In 1820, Maine seceded from Massachusetts and became a state. Back then, there were large regions of Maine governed by a few and, over time (almost 200 years) through trial and error, through growth and adaptation, Maine became a great state with wonderful towns and cities.

Maine is what it is today because, through trial and error and adaptation, this is the most efficient way to be. Every city, in an effort to be efficient, has the least number of employees working the least amount of hours to get the most amount of work done. There is the least number of city employees and contractors required to service the needs of that area; no more, no less.

The merger numbers do not take everything into account. You can’t cut city jobs to save money because both the amount and level of needs will still be the same.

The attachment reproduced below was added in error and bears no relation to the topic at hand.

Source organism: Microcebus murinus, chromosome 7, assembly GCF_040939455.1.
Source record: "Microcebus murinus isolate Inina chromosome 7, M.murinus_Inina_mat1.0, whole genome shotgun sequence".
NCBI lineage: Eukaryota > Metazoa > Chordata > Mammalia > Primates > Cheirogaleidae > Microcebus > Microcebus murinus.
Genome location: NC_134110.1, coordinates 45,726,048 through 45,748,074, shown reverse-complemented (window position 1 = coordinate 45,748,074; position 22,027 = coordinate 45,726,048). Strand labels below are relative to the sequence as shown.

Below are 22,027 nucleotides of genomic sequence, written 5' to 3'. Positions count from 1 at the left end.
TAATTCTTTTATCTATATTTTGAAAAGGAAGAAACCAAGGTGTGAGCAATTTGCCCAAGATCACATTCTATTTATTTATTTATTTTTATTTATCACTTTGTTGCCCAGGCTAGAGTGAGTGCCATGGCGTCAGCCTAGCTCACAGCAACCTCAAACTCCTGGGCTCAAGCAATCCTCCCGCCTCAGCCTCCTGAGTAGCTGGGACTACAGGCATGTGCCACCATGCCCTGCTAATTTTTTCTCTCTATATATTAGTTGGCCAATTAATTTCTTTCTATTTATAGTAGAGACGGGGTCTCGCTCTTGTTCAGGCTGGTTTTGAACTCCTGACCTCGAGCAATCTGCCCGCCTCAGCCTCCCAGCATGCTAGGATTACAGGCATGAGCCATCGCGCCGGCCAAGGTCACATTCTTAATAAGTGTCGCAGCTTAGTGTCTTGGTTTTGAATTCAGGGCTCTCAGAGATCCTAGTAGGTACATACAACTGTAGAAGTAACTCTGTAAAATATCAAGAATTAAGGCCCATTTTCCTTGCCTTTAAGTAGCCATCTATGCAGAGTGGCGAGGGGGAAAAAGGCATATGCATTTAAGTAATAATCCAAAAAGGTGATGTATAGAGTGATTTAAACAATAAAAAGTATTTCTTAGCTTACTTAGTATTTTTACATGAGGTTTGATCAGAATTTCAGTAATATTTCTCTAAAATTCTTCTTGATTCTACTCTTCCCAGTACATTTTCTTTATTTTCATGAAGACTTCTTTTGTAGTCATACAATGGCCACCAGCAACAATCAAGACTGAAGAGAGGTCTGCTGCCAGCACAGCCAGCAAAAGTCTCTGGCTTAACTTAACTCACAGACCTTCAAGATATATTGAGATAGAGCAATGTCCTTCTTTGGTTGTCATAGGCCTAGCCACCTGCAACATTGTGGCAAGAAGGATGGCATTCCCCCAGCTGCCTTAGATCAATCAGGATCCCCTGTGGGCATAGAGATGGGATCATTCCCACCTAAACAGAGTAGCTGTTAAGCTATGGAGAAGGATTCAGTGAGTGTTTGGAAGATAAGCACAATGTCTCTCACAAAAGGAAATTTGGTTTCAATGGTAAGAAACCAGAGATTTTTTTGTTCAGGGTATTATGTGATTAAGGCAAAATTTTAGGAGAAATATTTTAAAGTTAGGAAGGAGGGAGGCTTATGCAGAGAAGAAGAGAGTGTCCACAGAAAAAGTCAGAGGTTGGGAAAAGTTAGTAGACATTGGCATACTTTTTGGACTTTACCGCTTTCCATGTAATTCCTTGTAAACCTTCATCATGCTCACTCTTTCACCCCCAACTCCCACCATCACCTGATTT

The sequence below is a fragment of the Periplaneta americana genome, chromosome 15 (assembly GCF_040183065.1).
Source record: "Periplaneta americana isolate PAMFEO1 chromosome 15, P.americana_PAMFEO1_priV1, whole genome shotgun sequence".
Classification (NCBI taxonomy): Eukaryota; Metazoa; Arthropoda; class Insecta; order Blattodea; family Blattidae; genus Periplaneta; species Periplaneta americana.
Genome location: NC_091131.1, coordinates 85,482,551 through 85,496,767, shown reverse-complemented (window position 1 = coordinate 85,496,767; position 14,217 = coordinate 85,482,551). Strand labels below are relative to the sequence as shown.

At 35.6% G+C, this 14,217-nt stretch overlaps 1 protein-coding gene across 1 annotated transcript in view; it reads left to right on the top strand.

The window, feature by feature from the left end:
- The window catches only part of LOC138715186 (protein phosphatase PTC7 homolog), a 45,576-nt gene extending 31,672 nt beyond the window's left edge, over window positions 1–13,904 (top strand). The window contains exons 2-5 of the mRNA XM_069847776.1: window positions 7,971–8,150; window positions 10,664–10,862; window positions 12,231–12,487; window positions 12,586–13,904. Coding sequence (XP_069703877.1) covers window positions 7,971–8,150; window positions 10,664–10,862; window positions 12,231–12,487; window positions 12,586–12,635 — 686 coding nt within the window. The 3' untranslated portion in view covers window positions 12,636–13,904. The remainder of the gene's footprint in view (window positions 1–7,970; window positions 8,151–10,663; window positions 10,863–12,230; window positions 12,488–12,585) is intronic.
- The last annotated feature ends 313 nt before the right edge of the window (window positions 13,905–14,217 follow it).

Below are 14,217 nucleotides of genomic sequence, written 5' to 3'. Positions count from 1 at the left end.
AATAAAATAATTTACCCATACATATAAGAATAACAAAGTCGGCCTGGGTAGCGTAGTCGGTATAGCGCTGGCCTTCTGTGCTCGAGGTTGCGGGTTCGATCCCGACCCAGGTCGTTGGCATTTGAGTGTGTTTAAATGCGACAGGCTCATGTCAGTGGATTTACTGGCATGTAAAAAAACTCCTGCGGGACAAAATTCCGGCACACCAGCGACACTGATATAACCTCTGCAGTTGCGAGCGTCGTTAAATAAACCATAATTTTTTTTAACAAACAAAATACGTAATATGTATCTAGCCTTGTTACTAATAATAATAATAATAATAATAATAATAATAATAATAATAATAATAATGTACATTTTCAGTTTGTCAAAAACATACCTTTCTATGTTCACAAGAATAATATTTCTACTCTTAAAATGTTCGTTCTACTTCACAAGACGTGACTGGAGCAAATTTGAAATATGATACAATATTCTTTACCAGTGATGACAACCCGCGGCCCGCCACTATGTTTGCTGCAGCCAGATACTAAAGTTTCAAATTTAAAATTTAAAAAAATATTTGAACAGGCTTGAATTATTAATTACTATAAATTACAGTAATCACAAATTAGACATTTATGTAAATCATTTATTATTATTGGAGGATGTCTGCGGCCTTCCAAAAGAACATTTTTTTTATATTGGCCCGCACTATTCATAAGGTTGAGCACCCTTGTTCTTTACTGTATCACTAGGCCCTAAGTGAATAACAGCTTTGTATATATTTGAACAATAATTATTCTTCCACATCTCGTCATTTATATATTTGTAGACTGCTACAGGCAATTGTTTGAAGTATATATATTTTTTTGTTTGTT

And what will happen with same addresses? Who will pay to update drivers licenses and resolve late fee and overdraft disputes due to misdelivered mail?

Citizens here chose to live in a small town. If they wanted to live in Portland, they would. Too many residents are against the merger to ignore. A solution to save money on resources on both sides can be worked out without combining cities. Politicians actually may need to think outside of the box.

City officials need to find ways to improve Auburn and Lewiston.

Natalie Raye, Auburn

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